Screaming the entire way, I twisted my body through the crack and dropped into the water below.
I was treading water in the dark wondering how the hell I was going to fit through the tiniest crack in the rock when I had a flashback. I’d been in exactly this situation before, in Guatemala, about a year previous and I’d sworn then I’d never get myself into the same fix again. Yet, there I was, chin deep in frigid dank water, this time without a candle between my teeth and instead of a waterfall to scale up by rope I had a 20 foot wall of rock and rotting bamboo to ascend in order to reach the light of day. Obviously I had to scale the rock barefoot and wearing a bikini that had already failed me twice with a level of near nakedness that reminded to buy some sort of sports version for these very activities…
…except the whole point was that that I trying to avoid getting into these situations in the first place.
As I take myself solo around the world I encounter many people who, for some unfathomable reason, consider me brave, and I guess when I recount tales similar to that above, I suppose I can see why. The reality, however, is quite different – I’m not very brave at all. In fact, I’m scared out of my wits pretty much most of the time and for a girl who lives such a nomadic life that forces me to rub shoulders with adventures more than I’d like, I probably possess more fears than most.
I’m scared witless of:
Spider in my bathroom in Nicaragua.
*falling – down, off or over pretty much anything bigger than a step
*the spiders, cockroaches, wasps and scorpions that share my world
*water – deep, shallow and even some powerful showers*zucchini (courgette) – hey, nobody said that fear had to be rational
*sounding stupid when I dabble with a new language
*eating alone without a book to read
*being robbed, raped or shot whether individually or all at the same time
*women with hairy legs (including my own)*men with shaved legs or, sometimes, just men
*any knife bigger or sharper than a steak knife, even if I’m cooking
*people not laughing at my jokes*getting up before 9am
The list could easily go on – there are a many things in my life that freak me out on a daily basis. The fact that I come into contact with all of this scary stuff quite regularly doesn’t mean that I’m brave. Most of the time I have wound up in these fearful situations simply because I am stupid.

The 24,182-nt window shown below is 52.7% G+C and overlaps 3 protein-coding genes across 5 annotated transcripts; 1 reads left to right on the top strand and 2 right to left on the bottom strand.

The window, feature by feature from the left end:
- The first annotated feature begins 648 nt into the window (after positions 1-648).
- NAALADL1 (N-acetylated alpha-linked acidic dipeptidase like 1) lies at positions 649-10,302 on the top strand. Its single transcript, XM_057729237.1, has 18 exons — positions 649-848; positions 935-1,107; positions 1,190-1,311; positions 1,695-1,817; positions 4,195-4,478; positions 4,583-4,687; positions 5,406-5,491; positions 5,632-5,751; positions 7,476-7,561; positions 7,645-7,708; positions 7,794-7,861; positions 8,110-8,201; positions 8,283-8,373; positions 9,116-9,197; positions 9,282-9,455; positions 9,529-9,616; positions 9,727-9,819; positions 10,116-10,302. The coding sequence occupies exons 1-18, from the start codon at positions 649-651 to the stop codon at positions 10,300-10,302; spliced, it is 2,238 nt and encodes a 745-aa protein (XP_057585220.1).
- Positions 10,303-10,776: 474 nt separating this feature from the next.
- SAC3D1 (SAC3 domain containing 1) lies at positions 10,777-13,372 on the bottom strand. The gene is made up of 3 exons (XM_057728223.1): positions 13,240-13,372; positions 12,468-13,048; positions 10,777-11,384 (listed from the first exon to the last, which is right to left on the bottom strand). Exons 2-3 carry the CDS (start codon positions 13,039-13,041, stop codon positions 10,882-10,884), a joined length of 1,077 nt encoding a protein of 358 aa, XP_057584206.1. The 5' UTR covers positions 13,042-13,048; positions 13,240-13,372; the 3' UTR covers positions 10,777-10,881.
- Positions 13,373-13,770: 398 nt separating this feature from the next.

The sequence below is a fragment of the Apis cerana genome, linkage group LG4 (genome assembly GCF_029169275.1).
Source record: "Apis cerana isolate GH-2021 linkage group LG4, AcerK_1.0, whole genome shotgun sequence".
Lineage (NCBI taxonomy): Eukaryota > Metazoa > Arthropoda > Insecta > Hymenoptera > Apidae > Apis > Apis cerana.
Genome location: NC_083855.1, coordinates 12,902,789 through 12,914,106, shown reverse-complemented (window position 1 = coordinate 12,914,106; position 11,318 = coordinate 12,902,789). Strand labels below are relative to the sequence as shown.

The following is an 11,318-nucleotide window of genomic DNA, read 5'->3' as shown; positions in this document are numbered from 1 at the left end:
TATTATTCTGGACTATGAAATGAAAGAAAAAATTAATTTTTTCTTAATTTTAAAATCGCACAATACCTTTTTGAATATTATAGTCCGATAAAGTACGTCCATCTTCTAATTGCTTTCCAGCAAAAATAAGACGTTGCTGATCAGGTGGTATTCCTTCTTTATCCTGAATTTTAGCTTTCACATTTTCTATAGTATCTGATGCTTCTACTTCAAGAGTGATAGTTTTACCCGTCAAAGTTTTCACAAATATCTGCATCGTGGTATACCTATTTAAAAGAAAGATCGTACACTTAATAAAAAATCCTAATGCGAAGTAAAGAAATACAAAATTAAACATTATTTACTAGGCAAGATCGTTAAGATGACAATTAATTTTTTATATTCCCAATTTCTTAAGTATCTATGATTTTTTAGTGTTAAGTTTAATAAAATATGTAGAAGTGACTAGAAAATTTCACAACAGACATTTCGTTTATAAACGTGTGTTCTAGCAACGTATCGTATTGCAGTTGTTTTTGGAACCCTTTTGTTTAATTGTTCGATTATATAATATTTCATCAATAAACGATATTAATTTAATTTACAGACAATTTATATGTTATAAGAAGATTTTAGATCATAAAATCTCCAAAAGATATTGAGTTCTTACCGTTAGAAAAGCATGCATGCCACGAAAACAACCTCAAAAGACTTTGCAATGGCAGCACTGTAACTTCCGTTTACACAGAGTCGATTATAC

It took me over a month to psyche myself up to get into the water with a whale shark and I spent the entire time nearly drowning because a panic attack through a snorkel while swimming at full speed isn’t the easiest thing to handle. Conversely, I stepped into a cage with a tiger without much concern when someone suggested the activity and I went along for the ride without giving it any real consideration. It wasn’t until I saw the impressive beast tearing up a chicken while I was advised not to approach from the front, as the tiger may want to play, that it occurred to me that it could easily kill me with as little as a playful yawn. But, by that time it was too late and the only thing to do was crouch low and sit in the tiger pee as instructed so as not to get mauled while he ate.
The cave swim I mention above came about in much the same way – I completely failed to find out what was involved before my feet left the rock and I splashed into the water with no way out but onwards. The same happened earlier that week when I found myself 8,000 feet up, clinging to the face of a volcano wishing I’d found out a little bit more about the 12 mile hike that took me along endless switchbacks that were definitely bigger than a step and had the potential for falling up, down and over in one false foot.
It’s a pattern than seems familiar throughout my entire trip – I took myself to South America not knowing a word of Spanish beyond cerveza, I pack a knife that could definitely do some damage to a steak, I’ve conversed with women with hairy legs, got lost in nearly every city I’ve visited, turned up in towns at 3am without any possibility of a bed, had to apply a mouthful of filth and kick in the nuts to a man who tried to force me down local rape alley and, perhaps most traumatising of all, I have eaten zucchini.
Did I do all of these things because I was brave? Of course not! I missed my train, which resulted in the detour down rape alley. I only realised afterwards that the hairy legged woman wasn’t the guy I thought I was talking to the night before. I have never learned to read a map but I’m too stupid to admit I’m lost and the main purpose of my penknife is to open wine and tweeze my eyebrows, the knife functions merely ancillary. As for the zucchini, I really should have asked what was in the pasta before I accepted the free dinner invitation…all of these actions have one thing in common – they are instances where I have been unforgivably stupid.
Back to the whale sharks, it took me a long time to pluck up the courage to get on that boat and even more to hit the water, and there are some activities I simply didn’t do because my logical brain has talked me out of them. Imagine the fun (not to mention the photos) I would have had if I hadn’t estimated the likelihood of death from doing a bungee jump on a motorbike into a nightclub swimming pool while being set on fire. Sadly, it’s an operation in Bali that has since shut down.
Relieved to have survived the hike up Haleakala Volcano in Hawaii.
One of the things I have learned from traveling is that opportunities can pass you by in a split second, and you may never get the chance to seize them again. I spent years afraid to dive and now that I have found the courage, I’m unable to give it a try because of a dysfunctioning Eustachian tube (try saying that when you’re drunk!) that developed a few years ago.
The moral of my story is this: If you don’t have what it takes to be brave, don’t worry. Simply disengage your brain and be stupid. Who knows, something exciting might happen.